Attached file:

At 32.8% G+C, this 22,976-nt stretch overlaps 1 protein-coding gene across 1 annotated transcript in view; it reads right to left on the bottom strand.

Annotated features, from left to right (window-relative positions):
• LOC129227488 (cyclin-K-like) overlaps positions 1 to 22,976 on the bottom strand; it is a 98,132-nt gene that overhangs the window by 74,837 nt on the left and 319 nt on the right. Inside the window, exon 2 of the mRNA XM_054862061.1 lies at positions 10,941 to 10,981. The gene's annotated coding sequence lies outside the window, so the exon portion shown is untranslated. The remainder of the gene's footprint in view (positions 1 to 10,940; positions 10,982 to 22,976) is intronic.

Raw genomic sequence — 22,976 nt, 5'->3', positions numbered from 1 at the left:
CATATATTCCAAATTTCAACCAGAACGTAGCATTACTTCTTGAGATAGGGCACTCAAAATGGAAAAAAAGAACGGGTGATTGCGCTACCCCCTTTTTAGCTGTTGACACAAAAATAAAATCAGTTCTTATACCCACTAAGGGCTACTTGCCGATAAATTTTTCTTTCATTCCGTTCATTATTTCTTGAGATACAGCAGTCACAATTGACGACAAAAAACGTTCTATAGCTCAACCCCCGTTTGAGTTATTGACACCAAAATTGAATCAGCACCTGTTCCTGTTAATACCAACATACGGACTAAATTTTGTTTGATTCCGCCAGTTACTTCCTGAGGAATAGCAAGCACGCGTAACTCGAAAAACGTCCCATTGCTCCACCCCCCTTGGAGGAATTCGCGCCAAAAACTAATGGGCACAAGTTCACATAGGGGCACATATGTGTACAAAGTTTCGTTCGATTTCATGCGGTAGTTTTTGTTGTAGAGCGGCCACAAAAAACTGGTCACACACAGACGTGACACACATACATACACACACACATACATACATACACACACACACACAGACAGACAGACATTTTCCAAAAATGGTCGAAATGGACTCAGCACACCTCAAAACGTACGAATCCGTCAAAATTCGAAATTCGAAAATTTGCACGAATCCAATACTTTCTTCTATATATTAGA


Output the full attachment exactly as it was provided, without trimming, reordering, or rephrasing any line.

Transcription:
At 32.8% G+C, this 22,976-nt stretch overlaps 1 protein-coding gene across 1 annotated transcript in view; it reads right to left on the bottom strand.

Annotated features, from left to right (window-relative positions):
• LOC129227488 (cyclin-K-like) overlaps positions 1 to 22,976 on the bottom strand; it is a 98,132-nt gene that overhangs the window by 74,837 nt on the left and 319 nt on the right. Inside the window, exon 2 of the mRNA XM_054862061.1 lies at positions 10,941 to 10,981. The gene's annotated coding sequence lies outside the window, so the exon portion shown is untranslated. The remainder of the gene's footprint in view (positions 1 to 10,940; positions 10,982 to 22,976) is intronic.

Raw genomic sequence — 22,976 nt, 5'->3', positions numbered from 1 at the left:
CATATATTCCAAATTTCAACCAGAACGTAGCATTACTTCTTGAGATAGGGCACTCAAAATGGAAAAAAAGAACGGGTGATTGCGCTACCCCCTTTTTAGCTGTTGACACAAAAATAAAATCAGTTCTTATACCCACTAAGGGCTACTTGCCGATAAATTTTTCTTTCATTCCGTTCATTATTTCTTGAGATACAGCAGTCACAATTGACGACAAAAAACGTTCTATAGCTCAACCCCCGTTTGAGTTATTGACACCAAAATTGAATCAGCACCTGTTCCTGTTAATACCAACATACGGACTAAATTTTGTTTGATTCCGCCAGTTACTTCCTGAGGAATAGCAAGCACGCGTAACTCGAAAAACGTCCCATTGCTCCACCCCCCTTGGAGGAATTCGCGCCAAAAACTAATGGGCACAAGTTCACATAGGGGCACATATGTGTACAAAGTTTCGTTCGATTTCATGCGGTAGTTTTTGTTGTAGAGCGGCCACAAAAAACTGGTCACACACAGACGTGACACACATACATACACACACACATACATACATACACACACACACACAGACAGACAGACATTTTCCAAAAATGGTCGAAATGGACTCAGCACACCTCAAAACGTACGAATCCGTCAAAATTCGAAATTCGAAAATTTGCACGAATCCAATACTTTCTTCTATATATTAGA